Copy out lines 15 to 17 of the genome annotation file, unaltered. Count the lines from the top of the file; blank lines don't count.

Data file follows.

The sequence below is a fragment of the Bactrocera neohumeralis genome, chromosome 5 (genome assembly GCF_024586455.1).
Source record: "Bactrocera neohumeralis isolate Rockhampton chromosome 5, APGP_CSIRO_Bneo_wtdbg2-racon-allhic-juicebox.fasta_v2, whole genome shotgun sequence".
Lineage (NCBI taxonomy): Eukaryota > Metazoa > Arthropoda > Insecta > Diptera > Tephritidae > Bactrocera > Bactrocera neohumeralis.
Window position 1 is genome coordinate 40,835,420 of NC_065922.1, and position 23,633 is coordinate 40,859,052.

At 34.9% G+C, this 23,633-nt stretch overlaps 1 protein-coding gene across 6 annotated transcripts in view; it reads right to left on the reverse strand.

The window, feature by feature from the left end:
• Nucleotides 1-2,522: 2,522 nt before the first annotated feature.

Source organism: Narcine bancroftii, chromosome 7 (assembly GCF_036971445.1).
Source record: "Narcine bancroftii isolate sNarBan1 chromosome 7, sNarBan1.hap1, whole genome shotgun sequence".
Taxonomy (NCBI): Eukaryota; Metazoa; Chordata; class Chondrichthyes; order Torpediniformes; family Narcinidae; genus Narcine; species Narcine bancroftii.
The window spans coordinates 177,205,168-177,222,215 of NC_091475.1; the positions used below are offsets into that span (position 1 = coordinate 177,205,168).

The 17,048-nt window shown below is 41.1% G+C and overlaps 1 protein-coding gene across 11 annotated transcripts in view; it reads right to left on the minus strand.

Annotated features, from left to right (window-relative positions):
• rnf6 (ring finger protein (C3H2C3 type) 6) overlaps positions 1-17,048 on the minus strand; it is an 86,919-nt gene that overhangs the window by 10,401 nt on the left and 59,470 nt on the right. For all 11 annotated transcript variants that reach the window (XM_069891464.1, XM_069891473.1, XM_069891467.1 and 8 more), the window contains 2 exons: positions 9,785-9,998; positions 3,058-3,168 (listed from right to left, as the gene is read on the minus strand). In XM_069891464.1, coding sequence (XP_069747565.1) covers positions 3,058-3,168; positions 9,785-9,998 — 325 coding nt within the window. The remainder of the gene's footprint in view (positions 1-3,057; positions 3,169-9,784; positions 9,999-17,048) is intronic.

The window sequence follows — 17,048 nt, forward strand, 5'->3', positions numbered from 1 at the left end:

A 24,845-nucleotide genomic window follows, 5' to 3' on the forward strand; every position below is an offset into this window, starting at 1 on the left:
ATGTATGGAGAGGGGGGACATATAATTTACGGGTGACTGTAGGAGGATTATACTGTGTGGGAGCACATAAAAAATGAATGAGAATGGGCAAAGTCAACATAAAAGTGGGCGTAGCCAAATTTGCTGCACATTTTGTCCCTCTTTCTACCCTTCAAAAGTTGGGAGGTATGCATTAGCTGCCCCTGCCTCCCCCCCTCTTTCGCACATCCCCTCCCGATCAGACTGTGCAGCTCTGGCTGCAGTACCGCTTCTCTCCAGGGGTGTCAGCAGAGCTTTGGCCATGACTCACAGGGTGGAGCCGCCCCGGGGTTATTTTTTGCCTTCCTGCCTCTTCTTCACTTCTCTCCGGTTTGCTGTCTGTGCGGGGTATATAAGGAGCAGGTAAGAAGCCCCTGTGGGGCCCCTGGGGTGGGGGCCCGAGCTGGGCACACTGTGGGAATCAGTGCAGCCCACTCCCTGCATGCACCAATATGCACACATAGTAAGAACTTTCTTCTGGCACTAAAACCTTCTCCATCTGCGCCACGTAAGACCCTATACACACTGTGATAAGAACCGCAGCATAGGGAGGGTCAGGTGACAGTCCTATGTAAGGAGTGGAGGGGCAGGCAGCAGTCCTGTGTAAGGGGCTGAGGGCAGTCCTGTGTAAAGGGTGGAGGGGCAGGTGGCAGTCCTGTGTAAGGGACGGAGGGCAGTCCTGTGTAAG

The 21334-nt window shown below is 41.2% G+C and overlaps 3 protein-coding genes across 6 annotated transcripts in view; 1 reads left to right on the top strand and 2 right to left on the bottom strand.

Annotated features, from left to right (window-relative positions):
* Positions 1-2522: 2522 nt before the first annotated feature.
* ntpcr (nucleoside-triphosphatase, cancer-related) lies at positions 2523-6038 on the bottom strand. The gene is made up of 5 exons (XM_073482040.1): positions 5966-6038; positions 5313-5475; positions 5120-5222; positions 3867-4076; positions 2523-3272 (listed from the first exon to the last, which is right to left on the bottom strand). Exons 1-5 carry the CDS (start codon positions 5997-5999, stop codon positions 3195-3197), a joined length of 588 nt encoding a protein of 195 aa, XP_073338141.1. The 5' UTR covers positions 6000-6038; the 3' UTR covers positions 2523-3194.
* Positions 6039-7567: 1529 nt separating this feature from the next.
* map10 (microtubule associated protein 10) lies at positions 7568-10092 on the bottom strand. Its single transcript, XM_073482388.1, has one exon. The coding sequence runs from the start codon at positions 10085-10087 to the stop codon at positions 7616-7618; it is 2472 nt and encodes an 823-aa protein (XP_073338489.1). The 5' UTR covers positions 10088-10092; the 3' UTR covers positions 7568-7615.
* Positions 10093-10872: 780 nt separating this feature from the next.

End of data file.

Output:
The window sequence follows — 17,048 nt, forward strand, 5'->3', positions numbered from 1 at the left end:

A 24,845-nucleotide genomic window follows, 5' to 3' on the forward strand; every position below is an offset into this window, starting at 1 on the left:
ATGTATGGAGAGGGGGGACATATAATTTACGGGTGACTGTAGGAGGATTATACTGTGTGGGAGCACATAAAAAATGAATGAGAATGGGCAAAGTCAACATAAAAGTGGGCGTAGCCAAATTTGCTGCACATTTTGTCCCTCTTTCTACCCTTCAAAAGTTGGGAGGTATGCATTAGCTGCCCCTGCCTCCCCCCCTCTTTCGCACATCCCCTCCCGATCAGACTGTGCAGCTCTGGCTGCAGTACCGCTTCTCTCCAGGGGTGTCAGCAGAGCTTTGGCCATGACTCACAGGGTGGAGCCGCCCCGGGGTTATTTTTTGCCTTCCTGCCTCTTCTTCACTTCTCTCCGGTTTGCTGTCTGTGCGGGGTATATAAGGAGCAGGTAAGAAGCCCCTGTGGGGCCCCTGGGGTGGGGGCCCGAGCTGGGCACACTGTGGGAATCAGTGCAGCCCACTCCCTGCATGCACCAATATGCACACATAGTAAGAACTTTCTTCTGGCACTAAAACCTTCTCCATCTGCGCCACGTAAGACCCTATACACACTGTGATAAGAACCGCAGCATAGGGAGGGTCAGGTGACAGTCCTATGTAAGGAGTGGAGGGGCAGGCAGCAGTCCTGTGTAAGGGGCTGAGGGCAGTCCTGTGTAAAGGGTGGAGGGGCAGGTGGCAGTCCTGTGTAAGGGACGGAGGGCAGTCCTGTGTAAG